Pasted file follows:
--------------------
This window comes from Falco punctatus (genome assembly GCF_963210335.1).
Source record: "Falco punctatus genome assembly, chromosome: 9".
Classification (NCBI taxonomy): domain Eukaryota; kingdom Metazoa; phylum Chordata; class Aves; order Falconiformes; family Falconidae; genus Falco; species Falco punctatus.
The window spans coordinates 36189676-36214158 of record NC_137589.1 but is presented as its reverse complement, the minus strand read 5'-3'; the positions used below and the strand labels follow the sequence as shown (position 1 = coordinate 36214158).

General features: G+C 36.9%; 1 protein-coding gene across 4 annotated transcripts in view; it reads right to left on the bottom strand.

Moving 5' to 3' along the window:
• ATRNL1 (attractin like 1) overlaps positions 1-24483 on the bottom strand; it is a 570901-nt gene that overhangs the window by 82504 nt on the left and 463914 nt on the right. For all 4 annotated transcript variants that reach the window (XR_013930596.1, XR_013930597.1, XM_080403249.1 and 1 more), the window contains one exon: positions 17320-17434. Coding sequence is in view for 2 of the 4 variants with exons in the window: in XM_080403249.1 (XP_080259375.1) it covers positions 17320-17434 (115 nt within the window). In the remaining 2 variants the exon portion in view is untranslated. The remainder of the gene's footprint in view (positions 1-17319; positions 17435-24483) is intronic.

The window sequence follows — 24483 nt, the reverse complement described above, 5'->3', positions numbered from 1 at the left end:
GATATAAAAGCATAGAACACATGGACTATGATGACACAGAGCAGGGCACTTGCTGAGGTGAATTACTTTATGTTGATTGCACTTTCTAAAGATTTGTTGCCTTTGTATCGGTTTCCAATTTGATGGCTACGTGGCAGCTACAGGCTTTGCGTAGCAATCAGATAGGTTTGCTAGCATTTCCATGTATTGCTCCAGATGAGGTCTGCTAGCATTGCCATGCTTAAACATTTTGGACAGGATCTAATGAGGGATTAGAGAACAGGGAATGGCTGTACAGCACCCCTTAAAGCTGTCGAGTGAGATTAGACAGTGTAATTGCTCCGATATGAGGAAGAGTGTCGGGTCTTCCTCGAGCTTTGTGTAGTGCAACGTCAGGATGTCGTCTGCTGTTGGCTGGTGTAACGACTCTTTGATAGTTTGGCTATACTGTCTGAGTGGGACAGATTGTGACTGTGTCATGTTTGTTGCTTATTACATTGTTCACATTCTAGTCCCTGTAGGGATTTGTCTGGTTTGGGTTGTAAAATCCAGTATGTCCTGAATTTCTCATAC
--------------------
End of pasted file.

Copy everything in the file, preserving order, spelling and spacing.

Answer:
This window comes from Falco punctatus (genome assembly GCF_963210335.1).
Source record: "Falco punctatus genome assembly, chromosome: 9".
Classification (NCBI taxonomy): domain Eukaryota; kingdom Metazoa; phylum Chordata; class Aves; order Falconiformes; family Falconidae; genus Falco; species Falco punctatus.
The window spans coordinates 36189676-36214158 of record NC_137589.1 but is presented as its reverse complement, the minus strand read 5'-3'; the positions used below and the strand labels follow the sequence as shown (position 1 = coordinate 36214158).

General features: G+C 36.9%; 1 protein-coding gene across 4 annotated transcripts in view; it reads right to left on the bottom strand.

Moving 5' to 3' along the window:
• ATRNL1 (attractin like 1) overlaps positions 1-24483 on the bottom strand; it is a 570901-nt gene that overhangs the window by 82504 nt on the left and 463914 nt on the right. For all 4 annotated transcript variants that reach the window (XR_013930596.1, XR_013930597.1, XM_080403249.1 and 1 more), the window contains one exon: positions 17320-17434. Coding sequence is in view for 2 of the 4 variants with exons in the window: in XM_080403249.1 (XP_080259375.1) it covers positions 17320-17434 (115 nt within the window). In the remaining 2 variants the exon portion in view is untranslated. The remainder of the gene's footprint in view (positions 1-17319; positions 17435-24483) is intronic.

The window sequence follows — 24483 nt, the reverse complement described above, 5'->3', positions numbered from 1 at the left end:
GATATAAAAGCATAGAACACATGGACTATGATGACACAGAGCAGGGCACTTGCTGAGGTGAATTACTTTATGTTGATTGCACTTTCTAAAGATTTGTTGCCTTTGTATCGGTTTCCAATTTGATGGCTACGTGGCAGCTACAGGCTTTGCGTAGCAATCAGATAGGTTTGCTAGCATTTCCATGTATTGCTCCAGATGAGGTCTGCTAGCATTGCCATGCTTAAACATTTTGGACAGGATCTAATGAGGGATTAGAGAACAGGGAATGGCTGTACAGCACCCCTTAAAGCTGTCGAGTGAGATTAGACAGTGTAATTGCTCCGATATGAGGAAGAGTGTCGGGTCTTCCTCGAGCTTTGTGTAGTGCAACGTCAGGATGTCGTCTGCTGTTGGCTGGTGTAACGACTCTTTGATAGTTTGGCTATACTGTCTGAGTGGGACAGATTGTGACTGTGTCATGTTTGTTGCTTATTACATTGTTCACATTCTAGTCCCTGTAGGGATTTGTCTGGTTTGGGTTGTAAAATCCAGTATGTCCTGAATTTCTCATAC